CHICAGO, Oct 15 (Reuters) – Chicago Mercantile Exchange live cattle futures finished lower on Thursday after traders took profits while waiting for this week’s cash cattle trade to develop, traders said.
Spot October closed 0.800 cent per lb lower at 132.950 cents, and December down 0.875 cent to 136.550.
“It was a quiet day with people defensive before cash prices on Friday,” said a trader, adding that bullish investors will be disappointed if market-ready, or cash, prices are well below $133 per cwt.
Packers in Kansas and Texas have bid $125 per cwt for cash cattle versus mostly $135 asking prices, feedlot sources said. Last week, the bulk of cash cattle in the U.S. Plains fetched $126 to $127.
Increased packer margins and much-improved beef cutout values, as retailers gear up to feature product in early November, may encourage processors to spend more for supplies than last week.
Thursday morning’s wholesale choice beef price, or cutout, was up 28 cents per cwt from Wednesday to $210.89. Select cuts rose 84 cents to $206.46, the U.S. Department of Agriculture said.
The average beef packer margin for Thursday was $87.60 per head, up from $78.45 on Wednesday, as calculated by HedgersEdge.com.
October ended 1.025 cents per lb lower at 189.775 cents, pressured by sell stops and lower live cattle futures.
MOST HOG CONTRACTS FINISH LOWER
CME’s spot December hog contract was underpinned by its hefty discount to the exchange’s hog index for Oct. 13 at 74.94 cents, traders said.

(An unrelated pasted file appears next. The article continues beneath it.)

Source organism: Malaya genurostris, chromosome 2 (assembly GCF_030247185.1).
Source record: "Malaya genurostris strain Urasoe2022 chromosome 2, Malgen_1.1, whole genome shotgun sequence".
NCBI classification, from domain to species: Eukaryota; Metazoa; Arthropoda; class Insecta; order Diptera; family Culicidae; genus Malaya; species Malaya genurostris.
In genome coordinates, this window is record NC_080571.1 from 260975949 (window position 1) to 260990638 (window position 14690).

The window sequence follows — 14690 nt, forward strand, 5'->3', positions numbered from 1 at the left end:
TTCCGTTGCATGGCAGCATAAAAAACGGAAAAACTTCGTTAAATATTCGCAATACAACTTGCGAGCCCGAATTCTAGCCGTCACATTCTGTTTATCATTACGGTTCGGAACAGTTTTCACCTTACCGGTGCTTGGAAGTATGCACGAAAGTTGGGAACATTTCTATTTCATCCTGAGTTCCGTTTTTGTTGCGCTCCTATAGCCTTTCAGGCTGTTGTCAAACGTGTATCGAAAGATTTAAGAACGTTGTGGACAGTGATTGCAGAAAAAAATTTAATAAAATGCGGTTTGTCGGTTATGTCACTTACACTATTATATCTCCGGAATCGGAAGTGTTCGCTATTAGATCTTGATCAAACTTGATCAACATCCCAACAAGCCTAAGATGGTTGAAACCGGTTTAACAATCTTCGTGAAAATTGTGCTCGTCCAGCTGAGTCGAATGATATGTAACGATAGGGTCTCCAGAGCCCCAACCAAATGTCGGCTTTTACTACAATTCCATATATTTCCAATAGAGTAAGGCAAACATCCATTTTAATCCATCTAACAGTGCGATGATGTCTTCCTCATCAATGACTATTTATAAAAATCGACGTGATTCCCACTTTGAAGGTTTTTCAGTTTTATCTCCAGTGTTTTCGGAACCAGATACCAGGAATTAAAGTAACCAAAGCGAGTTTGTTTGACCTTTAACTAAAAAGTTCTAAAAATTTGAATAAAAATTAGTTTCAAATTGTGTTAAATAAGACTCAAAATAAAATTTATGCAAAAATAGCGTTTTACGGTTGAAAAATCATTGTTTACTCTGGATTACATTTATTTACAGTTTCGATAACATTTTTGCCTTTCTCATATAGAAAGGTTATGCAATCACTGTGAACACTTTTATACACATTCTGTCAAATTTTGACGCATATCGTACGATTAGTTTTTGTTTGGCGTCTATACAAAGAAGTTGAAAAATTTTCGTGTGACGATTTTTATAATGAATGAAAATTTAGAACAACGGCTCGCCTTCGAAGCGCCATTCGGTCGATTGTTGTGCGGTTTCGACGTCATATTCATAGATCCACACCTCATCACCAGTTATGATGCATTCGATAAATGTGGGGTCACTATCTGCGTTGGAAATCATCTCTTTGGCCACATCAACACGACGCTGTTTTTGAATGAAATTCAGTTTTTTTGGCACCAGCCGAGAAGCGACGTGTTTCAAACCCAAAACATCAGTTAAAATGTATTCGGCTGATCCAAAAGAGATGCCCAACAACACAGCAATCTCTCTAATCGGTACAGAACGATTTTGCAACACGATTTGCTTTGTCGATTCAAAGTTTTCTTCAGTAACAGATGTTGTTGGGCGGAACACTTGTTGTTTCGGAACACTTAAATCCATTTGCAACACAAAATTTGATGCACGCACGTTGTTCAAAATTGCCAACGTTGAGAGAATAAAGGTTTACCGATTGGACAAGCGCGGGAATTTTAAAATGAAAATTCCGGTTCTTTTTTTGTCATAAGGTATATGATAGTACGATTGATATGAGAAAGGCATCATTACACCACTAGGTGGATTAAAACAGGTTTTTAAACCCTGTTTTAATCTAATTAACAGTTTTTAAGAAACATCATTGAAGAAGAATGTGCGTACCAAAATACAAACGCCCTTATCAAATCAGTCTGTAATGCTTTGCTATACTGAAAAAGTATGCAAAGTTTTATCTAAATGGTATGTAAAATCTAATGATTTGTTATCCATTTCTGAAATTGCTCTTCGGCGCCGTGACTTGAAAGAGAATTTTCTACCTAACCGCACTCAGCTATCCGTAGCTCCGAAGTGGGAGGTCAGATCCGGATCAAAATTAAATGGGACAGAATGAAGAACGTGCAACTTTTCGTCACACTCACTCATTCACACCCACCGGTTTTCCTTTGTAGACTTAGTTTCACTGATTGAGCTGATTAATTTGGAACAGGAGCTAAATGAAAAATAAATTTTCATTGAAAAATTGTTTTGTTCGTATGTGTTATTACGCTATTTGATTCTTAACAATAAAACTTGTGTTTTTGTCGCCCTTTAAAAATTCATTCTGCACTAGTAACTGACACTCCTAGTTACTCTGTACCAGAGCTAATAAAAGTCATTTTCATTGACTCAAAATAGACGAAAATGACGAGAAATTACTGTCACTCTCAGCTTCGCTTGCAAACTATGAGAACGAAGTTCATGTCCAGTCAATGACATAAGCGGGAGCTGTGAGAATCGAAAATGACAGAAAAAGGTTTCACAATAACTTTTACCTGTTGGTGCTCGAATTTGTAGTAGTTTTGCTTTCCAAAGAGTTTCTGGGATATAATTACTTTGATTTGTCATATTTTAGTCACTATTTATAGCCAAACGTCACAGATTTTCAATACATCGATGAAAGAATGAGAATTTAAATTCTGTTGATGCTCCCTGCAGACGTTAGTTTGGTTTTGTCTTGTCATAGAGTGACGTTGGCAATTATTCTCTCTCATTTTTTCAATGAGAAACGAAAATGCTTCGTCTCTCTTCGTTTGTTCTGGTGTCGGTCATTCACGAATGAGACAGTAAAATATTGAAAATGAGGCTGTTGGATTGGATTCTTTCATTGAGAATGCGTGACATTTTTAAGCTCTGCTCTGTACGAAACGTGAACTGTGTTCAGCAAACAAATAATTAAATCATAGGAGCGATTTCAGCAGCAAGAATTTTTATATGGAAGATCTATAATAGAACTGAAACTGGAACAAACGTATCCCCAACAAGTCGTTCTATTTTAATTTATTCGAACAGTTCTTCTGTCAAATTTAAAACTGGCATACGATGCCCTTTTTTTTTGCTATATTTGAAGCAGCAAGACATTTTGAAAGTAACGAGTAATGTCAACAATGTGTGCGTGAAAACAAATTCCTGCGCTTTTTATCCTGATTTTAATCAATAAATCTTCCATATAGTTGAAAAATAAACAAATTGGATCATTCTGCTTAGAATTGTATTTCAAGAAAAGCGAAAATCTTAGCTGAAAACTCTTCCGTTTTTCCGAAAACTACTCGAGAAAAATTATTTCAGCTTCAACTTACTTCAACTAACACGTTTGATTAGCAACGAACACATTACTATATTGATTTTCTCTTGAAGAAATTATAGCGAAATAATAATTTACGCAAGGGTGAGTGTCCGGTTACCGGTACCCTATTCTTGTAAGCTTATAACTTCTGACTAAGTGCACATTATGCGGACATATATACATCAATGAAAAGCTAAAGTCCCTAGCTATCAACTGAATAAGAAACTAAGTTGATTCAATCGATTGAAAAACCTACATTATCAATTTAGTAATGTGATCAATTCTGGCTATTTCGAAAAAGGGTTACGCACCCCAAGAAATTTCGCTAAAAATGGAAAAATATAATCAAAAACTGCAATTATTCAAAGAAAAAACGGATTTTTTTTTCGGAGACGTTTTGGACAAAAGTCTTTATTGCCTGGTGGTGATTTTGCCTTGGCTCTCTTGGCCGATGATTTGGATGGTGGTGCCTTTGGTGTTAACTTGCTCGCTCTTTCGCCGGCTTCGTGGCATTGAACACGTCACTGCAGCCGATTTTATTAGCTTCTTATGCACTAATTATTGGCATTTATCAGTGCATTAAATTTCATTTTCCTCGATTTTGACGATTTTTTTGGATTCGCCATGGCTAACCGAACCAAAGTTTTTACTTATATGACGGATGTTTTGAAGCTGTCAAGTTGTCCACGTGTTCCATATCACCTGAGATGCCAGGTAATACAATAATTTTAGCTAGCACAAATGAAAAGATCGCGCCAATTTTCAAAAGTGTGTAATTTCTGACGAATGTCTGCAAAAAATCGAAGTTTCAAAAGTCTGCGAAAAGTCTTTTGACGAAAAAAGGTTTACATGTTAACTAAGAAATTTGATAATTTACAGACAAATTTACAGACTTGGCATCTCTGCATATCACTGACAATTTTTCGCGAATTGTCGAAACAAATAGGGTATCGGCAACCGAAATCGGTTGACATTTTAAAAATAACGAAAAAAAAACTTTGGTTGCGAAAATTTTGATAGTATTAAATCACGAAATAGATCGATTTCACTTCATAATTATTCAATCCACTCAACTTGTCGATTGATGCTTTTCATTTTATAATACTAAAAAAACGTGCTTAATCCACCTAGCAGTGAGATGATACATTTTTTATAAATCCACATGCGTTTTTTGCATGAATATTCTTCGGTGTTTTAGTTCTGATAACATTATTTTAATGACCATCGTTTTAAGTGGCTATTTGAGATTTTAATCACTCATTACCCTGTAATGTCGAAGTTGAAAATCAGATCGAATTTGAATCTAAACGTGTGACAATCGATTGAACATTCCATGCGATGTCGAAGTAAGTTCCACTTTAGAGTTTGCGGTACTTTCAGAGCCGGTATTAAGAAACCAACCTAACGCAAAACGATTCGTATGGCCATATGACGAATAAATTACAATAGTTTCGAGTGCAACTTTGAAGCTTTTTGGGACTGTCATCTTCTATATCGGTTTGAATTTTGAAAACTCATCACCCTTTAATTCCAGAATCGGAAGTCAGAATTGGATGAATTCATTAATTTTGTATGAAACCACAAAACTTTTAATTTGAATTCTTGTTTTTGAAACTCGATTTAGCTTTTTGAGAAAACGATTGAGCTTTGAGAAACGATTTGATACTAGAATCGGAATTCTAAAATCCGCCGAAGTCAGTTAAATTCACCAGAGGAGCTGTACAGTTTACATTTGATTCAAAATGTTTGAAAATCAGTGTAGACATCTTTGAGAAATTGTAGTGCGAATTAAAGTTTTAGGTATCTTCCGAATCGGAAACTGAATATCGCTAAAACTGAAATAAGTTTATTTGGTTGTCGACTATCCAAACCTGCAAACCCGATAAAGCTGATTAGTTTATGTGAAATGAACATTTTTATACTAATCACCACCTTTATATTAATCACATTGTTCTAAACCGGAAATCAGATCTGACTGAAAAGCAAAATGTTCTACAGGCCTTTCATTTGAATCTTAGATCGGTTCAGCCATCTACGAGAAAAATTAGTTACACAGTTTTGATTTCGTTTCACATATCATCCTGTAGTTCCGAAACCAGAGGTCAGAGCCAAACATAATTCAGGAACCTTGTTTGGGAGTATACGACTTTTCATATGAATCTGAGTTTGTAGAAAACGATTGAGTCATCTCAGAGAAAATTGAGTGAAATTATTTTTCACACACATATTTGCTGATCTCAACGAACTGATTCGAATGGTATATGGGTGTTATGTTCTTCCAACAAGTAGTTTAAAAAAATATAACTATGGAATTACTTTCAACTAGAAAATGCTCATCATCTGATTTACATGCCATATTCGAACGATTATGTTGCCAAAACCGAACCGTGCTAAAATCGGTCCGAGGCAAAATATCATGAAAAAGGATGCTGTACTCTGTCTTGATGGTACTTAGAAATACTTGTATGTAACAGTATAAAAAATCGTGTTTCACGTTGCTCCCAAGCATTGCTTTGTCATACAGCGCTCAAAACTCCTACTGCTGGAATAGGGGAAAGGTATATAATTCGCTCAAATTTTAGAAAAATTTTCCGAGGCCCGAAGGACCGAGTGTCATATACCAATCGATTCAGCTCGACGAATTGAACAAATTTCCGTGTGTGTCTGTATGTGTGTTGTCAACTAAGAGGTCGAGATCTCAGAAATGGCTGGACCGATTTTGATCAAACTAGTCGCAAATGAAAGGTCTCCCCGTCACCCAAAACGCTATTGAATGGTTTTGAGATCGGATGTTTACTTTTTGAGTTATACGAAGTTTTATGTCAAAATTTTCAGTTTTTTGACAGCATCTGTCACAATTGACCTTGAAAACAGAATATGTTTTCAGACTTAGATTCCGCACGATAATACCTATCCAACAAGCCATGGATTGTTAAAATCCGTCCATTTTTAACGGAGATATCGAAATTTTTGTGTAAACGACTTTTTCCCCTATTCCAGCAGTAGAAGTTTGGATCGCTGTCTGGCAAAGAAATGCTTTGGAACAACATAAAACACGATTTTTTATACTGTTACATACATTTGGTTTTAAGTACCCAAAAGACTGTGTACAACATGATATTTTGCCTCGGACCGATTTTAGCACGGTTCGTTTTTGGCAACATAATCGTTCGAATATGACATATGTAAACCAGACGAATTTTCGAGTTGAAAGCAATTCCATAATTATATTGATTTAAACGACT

They said the day’s setback in cash and wholesale pork prices limited December’s advances and dragged on other nearby trading months, they said.
December finished unchanged at 66.825 cents, February ended down 0.325 cent to 69.125 cents and April 0.350 cent lower at 72.450.
The government reported Thursday morning’s average cash hog price in Iowa/Minnesota at $72.09 per cwt, down $1.52 from Wednesday.
USDA reported the morning wholesale pork price at $87.07 per cwt, $1.36 lower than on Wednesday, hit by the more than $3 cost drop for hams, butts and pork bellies.
Retailers have almost all the product they need to feature for the remainder of October Pork Month, according to analysts and traders.
“Unless there’s a few holes for Saturday to fill, I think for the most part they (packers) are pretty well bought heading into next week,” an Iowa hog dealer said.
Dealers and analysts projected a Saturday slaughter of more than 170,000 head.